This summer we will learn what vehicles will be produced, probably two SUVs. Will these vehicles be powered by engines made at a Toyota engine plant 12 miles away? The company says that decision has yet to be made. Production is expected to begin in the spring of 2021.
About Mazda-Toyota 4,000 workers will be employed onsite, and another 1,600 workers will be employed by four suppliers with production facilities to be onsite. A fifth supplier plant is being built just offsite, and more, no doubt, are in the wings.
A very short distance away is a Polaris Industries plant, that opened in 2016, which employs 1,700 and to which I got to tour. The plant produces all-terrain vehicles and a three-wheel road vehicle called the "Slingshot," which I also got to ride in.
Polaris execs recognize they will be competing for labor with their soon-to-be next door neighbor in Limestone County. (Mazda-Toyota began hiring production workers on Jan. 13.) And while Mazda-Toyota will ostensibly pay production workers a higher starting hourly wage than Polaris, Polaris execs cite their profit sharing, bonuses, and other perks to even the playing field.
Similar to the Mazda-Toyota site story, Polaris did not choose the original site shown, but rather an adjacent property that had some low, frequently muddy portions to it. The fact that the property had terrain issues was what attracted the company to it. Of the five production lines at the Polaris plant in Huntsville, four are dedicated to the Ranger line of ATVs.
You Cannot Do Anything Without a Customer
Before spending time in Huntsville, I attended the three-day Winter Conference of the Economic Development Association of Alabama's and then stayed afterward for a portion of the EDAA Rural Development Conference.
As most of my consulting work takes me to rural communities, I wanted to stay and listen. I heard many knowledgeable speakers, but it was remarks by a small town mayor that really caught my attention.
John Laney, the mayor of Demopolis, Ala., may have stated the obvious for some, but his comments went to the very heart of what is ailing much of rural America -- people go where the jobs are. Increasingly, that’s been to metro areas.
The truth is that population loss is an insidious cancer on a community, especially so in rural America. It builds on itself by removing commerce and the very reason for jobs. It's why hospitals and schools close. It's why there are a lack of grocery stores in farming communities.
“People don't realize when you lose your population, you cannot tax people enough to keep those entities open,” Laney said. “You turn the rural counties into a wasteland and destroy the hospitals because there's no population. You destroyed the schools because there's no taxpayers.”
Laney said something that all economic developers should take to heart -- that an economic developer's primary customer is the citizenry of his or her community.
“You cannot do anything without a customer. The customer base in the rural counties are the people that live in the counties. We have to do things to enable people to stay in the counties, and that is going to be jobs.”
Whether Laney knows it or not, he is repeating that which famed management consultant Peter Drucker once wrote -- "The primary customer is the person whose life is changed through your work.”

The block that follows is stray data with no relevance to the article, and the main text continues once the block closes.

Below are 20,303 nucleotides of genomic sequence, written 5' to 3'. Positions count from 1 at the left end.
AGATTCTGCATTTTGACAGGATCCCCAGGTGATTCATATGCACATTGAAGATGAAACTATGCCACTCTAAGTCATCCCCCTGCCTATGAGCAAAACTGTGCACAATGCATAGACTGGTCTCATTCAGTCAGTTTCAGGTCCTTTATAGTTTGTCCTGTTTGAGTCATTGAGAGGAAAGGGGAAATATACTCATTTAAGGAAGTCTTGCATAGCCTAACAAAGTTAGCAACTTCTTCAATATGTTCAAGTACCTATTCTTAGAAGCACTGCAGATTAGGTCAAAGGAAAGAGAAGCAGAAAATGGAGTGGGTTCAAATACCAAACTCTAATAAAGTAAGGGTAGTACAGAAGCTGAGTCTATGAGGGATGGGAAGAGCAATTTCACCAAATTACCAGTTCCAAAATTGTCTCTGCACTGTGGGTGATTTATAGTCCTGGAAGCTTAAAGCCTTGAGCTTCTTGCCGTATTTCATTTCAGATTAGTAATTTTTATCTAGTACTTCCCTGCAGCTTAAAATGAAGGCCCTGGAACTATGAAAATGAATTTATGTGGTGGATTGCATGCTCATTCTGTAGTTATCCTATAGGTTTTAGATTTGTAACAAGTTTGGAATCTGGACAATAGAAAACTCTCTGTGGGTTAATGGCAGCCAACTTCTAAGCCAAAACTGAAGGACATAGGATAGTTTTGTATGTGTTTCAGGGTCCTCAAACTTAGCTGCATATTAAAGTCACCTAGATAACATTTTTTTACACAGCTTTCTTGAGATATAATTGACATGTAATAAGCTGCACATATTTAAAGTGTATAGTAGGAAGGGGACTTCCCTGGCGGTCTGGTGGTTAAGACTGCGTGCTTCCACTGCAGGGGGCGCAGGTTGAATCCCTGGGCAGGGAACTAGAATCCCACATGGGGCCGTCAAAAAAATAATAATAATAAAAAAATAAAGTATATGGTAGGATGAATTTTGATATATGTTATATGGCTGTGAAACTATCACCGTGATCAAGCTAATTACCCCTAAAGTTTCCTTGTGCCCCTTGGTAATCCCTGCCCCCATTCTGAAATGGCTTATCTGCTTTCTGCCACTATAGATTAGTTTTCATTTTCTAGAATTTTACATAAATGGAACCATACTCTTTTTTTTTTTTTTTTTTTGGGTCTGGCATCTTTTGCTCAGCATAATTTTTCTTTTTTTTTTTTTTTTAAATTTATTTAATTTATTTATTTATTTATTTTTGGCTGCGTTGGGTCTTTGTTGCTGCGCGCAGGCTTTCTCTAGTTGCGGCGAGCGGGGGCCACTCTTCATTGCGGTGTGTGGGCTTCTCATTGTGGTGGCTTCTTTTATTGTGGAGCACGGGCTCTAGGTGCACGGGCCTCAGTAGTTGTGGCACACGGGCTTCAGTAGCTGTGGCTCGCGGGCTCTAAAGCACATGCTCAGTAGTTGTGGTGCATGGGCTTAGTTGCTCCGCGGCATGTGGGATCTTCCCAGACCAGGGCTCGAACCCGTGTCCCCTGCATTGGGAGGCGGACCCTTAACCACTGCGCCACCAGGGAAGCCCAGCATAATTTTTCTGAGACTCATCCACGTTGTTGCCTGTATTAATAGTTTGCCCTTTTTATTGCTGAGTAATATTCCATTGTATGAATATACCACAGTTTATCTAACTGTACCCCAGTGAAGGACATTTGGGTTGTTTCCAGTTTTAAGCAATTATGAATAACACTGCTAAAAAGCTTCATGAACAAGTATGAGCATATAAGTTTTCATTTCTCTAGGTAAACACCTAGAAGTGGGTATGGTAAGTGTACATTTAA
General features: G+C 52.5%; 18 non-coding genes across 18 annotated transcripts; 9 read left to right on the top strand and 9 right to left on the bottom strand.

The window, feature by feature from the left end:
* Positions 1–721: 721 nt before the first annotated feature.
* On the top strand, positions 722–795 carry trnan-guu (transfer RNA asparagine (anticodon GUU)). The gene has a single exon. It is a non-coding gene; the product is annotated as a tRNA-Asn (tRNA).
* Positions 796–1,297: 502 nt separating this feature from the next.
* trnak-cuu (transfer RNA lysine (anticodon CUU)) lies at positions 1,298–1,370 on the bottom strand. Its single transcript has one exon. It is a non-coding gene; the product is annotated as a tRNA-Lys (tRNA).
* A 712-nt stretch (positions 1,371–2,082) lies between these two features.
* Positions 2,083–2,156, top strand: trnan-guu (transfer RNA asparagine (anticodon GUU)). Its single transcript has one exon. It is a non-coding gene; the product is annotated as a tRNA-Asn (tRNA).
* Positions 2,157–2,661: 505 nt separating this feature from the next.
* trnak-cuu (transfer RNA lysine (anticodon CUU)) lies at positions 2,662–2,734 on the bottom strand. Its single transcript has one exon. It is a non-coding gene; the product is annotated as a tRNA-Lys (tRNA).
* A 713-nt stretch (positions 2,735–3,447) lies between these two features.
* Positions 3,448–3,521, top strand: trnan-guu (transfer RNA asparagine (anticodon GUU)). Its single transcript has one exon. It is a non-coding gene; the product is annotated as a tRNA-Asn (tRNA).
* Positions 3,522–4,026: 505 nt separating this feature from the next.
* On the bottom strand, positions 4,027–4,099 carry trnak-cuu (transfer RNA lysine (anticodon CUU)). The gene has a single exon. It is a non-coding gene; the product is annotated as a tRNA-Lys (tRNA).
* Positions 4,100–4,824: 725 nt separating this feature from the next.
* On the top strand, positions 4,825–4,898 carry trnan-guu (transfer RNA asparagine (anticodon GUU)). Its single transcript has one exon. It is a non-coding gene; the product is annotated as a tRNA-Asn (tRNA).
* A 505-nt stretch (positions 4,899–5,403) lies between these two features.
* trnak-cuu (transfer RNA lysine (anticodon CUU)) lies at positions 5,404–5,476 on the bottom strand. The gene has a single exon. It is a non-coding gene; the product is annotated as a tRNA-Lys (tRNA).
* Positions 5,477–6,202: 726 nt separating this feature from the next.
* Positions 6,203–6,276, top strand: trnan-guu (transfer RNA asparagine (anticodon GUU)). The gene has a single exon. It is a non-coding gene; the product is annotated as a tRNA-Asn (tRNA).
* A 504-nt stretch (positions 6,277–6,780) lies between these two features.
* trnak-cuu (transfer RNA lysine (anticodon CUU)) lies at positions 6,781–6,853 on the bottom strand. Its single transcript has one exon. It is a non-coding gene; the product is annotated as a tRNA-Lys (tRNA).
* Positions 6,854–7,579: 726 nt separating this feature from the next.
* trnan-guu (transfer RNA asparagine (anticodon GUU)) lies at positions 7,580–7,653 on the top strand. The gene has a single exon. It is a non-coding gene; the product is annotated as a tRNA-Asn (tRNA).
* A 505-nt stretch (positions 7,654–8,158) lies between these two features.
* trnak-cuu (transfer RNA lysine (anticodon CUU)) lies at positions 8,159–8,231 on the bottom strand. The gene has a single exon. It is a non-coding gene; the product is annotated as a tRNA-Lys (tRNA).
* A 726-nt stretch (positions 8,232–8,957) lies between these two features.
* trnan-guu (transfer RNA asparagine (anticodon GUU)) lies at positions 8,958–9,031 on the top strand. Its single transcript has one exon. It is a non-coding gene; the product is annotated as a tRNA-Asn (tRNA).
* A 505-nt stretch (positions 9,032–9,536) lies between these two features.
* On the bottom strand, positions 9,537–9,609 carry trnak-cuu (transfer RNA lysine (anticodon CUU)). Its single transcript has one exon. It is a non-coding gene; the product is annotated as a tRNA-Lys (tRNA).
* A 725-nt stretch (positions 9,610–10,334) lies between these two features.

That Which Touches Us All
Four big subjects that I spoke about last week at Economic Development Association of Alabama:
First, the Fourth Industrial Revolution, which has no historical precedent and the basis of which is artificial intelligence, an amalgam of evolving technologies that will change not only how we work but the workforce and the workplace. It will affect all communities.
Second, I talked about of how skilled entrepreneurial immigrants grow local economies. Over 27 percent of U.S. entrepreneurs are immigrants despite being only 13.5 percent of the population. What's more, immigrants and the children of immigrants founded 45 percent of U.S. Fortune 500 companies, amassing $6.1 trillion in annual revenue last year. Rural places should court immigrants to stem population loss.
Third, the "other America," the one across the tracks, where economic developers will not take me unless I ask. There are 53 million U.S. workers, about 44 percent of the total workforce, who work in jobs with a median hourly wage of $10.22 and median yearly earnings of $18,000, according to a November Brookings study. Around a quarter of low-wage workers are the only earners in their households.
I recently spent time in an Alabama county where multiple Korean automotive suppliers were starting workers off at less than $10 an hour. You may want to read that again. Mind you, these are manufacturing jobs.
These same Korean companies that supply parts to the Hyundai assembly plant in Montgomery wonder why they have high turnover. Unconsionable in my book.
Finally, I talked about the steps that economic developers can take to ensure that no person, no community is left behind. Much of my talk was centered on rural America, where I do most of my consulting work. It's here where investment in human resources, specifically digital literacy, and infrastructure (broadband) is vitally essential for communities to remain relevant, much less hold their own.
If you want me to speak to your community, let's talk.